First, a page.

|China Trade Watercolours|
|Katherine Marchetti with Paul Vandekar|
China Trade watercolours, although produced as early as the late 18th century, enjoyed the height of their popularity in the 1840’s and ‘50’s. Travels to China were difficult and expensive, and those from the West that could afford to make the journey did not wish to return empty-handed. Similar to the Grand Tour of the Continent, China was one of the ultimate elite destinations and anything of quality that was brought back immediately became status symbols. Watercolours, available in a variety of subjects and quite handsomely bound, were a popular choice not only due to their aesthetics, but also because of the ease of which they could be carried; large oil paintings and bulky ceramic objects did not lend themselves well to transport.
Although a commodity produced for business, the watercolours were very well done, often by well-respected artists. Many of the artists did not work in watercolours often; one of the most respected artists at the time, Sunqua, painted primarily in oils. He worked in watercolor and gouache in the 1830’s- late 1840’s, producing albums and single paintings for export and trade during this time. He was an accomplished artist, whom Crossman says: “...would seem to belong to an Italian or European tradition of ship and port painting”, so good were his compositions and palettes.¹
The first cultural exchanges appeared in the 16th century, when Italian Jesuit missionaries began filtering into China; as the literati widely rejected their Christian teachings, the Italians hurried to find another channel though which to forge bonds in the East. They began sending accomplished artists and teaching European painting techniques instead, forming a particular aesthetic that remained popular for centuries.
The earliest China Trade pictures were produced on both Chinese and European paper; “Beginning in the 1780’s, the Chinese artists used western paper for most of their watercolours for the export trade… Supplying the Chinese with the raw materials for a product which was to be sold in the West was not unusual, since it occurred in many fields of manufacture. The other paper commonly used for watercolours and gouaches after 1800 or 1810, was pith, which has been mistakenly called ‘rice’ paper, both at that time and today…’ The so-called rice paper is made of the pith of the Aralia papyrifera. The pith is soaked before cutting; the workman then applies the blade to the cylinders of pith, and, turning them round dexterously, pares them from the circumference to the centre, making a rolled layer of equal thickness throughout’. The pith paper was a very fragile medium on which to work, and many of the watercolours on pith which have survived are cracked and broken.”² The pictures were then mounted into albums with a silk ribbon, often blue but not always, and bound between boards covered with brightly coloured and patterned silk.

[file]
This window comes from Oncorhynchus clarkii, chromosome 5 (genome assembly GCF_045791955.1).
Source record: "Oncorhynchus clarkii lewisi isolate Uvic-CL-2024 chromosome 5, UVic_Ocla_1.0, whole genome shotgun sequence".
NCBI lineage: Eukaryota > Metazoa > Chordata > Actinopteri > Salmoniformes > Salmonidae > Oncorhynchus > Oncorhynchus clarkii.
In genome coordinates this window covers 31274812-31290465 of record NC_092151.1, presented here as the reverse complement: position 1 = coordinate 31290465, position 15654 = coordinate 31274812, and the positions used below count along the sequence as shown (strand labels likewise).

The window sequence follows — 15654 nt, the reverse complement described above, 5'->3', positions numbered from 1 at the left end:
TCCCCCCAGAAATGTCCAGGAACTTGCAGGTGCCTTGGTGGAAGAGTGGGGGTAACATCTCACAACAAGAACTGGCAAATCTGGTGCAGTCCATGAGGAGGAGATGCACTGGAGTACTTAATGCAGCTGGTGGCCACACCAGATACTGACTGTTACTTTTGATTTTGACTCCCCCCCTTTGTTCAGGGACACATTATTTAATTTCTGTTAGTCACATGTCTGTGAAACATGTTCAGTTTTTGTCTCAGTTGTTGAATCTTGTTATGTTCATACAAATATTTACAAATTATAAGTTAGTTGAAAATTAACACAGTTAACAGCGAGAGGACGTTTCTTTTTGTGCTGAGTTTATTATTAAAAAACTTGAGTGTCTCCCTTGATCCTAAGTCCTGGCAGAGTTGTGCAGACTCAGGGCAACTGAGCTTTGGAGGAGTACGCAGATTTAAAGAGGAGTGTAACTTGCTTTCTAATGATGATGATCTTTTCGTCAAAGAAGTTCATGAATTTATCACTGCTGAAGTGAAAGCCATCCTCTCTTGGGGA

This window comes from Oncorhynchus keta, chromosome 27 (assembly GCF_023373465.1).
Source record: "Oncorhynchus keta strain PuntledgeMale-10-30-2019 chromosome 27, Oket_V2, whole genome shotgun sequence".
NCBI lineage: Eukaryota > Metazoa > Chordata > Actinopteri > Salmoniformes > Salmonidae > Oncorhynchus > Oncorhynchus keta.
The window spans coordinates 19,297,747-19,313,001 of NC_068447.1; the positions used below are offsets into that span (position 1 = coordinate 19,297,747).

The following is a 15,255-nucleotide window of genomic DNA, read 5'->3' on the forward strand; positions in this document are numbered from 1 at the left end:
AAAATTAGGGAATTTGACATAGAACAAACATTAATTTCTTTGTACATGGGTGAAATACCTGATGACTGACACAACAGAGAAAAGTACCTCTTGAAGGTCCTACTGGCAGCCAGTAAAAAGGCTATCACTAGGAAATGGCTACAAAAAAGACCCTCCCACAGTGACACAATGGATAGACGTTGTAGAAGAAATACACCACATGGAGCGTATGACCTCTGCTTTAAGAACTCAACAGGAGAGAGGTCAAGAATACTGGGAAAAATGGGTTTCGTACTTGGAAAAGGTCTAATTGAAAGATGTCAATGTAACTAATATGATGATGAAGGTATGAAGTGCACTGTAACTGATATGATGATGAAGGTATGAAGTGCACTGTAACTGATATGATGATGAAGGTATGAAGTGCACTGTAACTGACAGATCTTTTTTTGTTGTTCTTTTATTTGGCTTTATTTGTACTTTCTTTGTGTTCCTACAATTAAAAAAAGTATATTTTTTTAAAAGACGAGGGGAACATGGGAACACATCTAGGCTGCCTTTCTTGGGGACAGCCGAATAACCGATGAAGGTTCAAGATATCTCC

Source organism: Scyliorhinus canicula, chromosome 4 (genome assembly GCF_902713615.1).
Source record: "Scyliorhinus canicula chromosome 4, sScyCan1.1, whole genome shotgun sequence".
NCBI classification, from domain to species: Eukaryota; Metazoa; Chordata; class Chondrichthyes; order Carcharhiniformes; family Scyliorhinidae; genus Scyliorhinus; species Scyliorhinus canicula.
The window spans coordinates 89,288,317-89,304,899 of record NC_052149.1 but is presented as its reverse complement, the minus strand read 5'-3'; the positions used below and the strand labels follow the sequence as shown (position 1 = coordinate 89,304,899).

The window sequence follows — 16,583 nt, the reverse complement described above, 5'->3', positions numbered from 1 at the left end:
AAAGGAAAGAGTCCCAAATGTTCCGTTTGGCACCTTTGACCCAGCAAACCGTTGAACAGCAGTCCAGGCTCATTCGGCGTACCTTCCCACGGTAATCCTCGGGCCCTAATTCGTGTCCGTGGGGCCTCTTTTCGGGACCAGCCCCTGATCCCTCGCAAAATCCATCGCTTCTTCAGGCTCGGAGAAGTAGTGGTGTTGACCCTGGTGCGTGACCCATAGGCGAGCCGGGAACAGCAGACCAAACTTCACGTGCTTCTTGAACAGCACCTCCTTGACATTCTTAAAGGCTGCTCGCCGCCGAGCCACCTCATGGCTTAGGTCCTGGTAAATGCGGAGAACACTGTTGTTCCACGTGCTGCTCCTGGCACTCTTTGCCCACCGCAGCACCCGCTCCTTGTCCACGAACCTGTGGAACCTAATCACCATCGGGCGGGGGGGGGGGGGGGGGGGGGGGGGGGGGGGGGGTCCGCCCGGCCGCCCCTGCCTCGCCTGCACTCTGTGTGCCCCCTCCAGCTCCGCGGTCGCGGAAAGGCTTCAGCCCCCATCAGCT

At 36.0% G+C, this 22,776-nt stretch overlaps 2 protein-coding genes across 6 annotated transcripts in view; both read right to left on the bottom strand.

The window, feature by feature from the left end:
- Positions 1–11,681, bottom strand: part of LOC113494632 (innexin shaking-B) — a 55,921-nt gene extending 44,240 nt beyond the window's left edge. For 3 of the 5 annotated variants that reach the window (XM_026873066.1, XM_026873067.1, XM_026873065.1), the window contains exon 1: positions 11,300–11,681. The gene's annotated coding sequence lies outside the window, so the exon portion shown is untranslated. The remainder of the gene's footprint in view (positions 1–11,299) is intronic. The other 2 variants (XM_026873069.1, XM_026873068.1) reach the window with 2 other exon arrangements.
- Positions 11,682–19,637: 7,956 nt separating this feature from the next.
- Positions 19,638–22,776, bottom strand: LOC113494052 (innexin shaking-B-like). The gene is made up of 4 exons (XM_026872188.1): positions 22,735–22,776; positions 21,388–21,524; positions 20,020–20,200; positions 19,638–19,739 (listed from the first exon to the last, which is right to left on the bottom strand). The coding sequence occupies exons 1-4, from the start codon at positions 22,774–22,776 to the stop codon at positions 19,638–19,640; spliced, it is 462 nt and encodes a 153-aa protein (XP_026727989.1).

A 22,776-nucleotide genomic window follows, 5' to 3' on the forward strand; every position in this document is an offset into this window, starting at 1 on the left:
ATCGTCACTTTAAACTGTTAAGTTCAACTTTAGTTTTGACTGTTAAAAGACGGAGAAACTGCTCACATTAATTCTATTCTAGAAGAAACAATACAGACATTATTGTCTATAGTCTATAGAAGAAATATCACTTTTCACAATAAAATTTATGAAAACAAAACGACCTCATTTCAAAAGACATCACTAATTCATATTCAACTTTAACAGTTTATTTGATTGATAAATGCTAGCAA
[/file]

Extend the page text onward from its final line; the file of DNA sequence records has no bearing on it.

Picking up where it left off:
Although it was extremely fragile, pith paper was widely favored due to its nature; the gouache used by the Chinese sat on the surface of the paper and produced a bright and sparkling effect. Very fine detail could be achieved whilst maintaining clean, vibrant colours. The material did not lend itself to the flat wash of colour favoured for European watercolours.
Gouache, from the Italian guazzo, "water paint, splash") is a type of paint consisting of pigmentsuspended in water. Gouache differs from watercolourin that the particles are larger, the ratio of pigment to water is much higher and there is the presence of an inert white pigment, such as chalk. This makes gouache heavier and more opaque, with greater reflective qualities.³
Popular subjects included Chinese costumes, birds- often with richly painted backgrounds, fish, insects and junks and sampans. The shimmering paint served to heighten the exotic nature of the works, and the charming naiveté added to the perceived indigenous nature of the paintings.
The art was made “…for strangers, strangers with an entirely different set of aesthetic presumptions and expectations, stands outside the major currents of art produced for a Chinese audience. It occupies a space which is neither wholly Chinese nor wholly European, but which can, by the nature of the compromises it makes, tell us a lot about how one culture saw the other in the age before photography. It did not exist separately from, but rather as an integral part of, the relationship between China and the West…”4 Although produced in the mid-19th century, the works remain as naïve, exotic and desirable now as they did when seen for the first time.
A Pair of Birds, Circa 1840.
1 Crossman, Carl. The Decorative Arts of the China Trade: Paintings, Furnishings and Exotic Curiosities. The Antique Collectors’ Club Ltd. Woodbridge, Suffolk. 1991. p. 88
2 Crossman, pp. 177-78.
4 Ibid, p. 11
Clunas, Craig. Chinese Export Watercolours. Victoria & Albert Museum, Far Eastern Series. Victoria & Albert Museum, 1984.
|<< Return to articles & essays|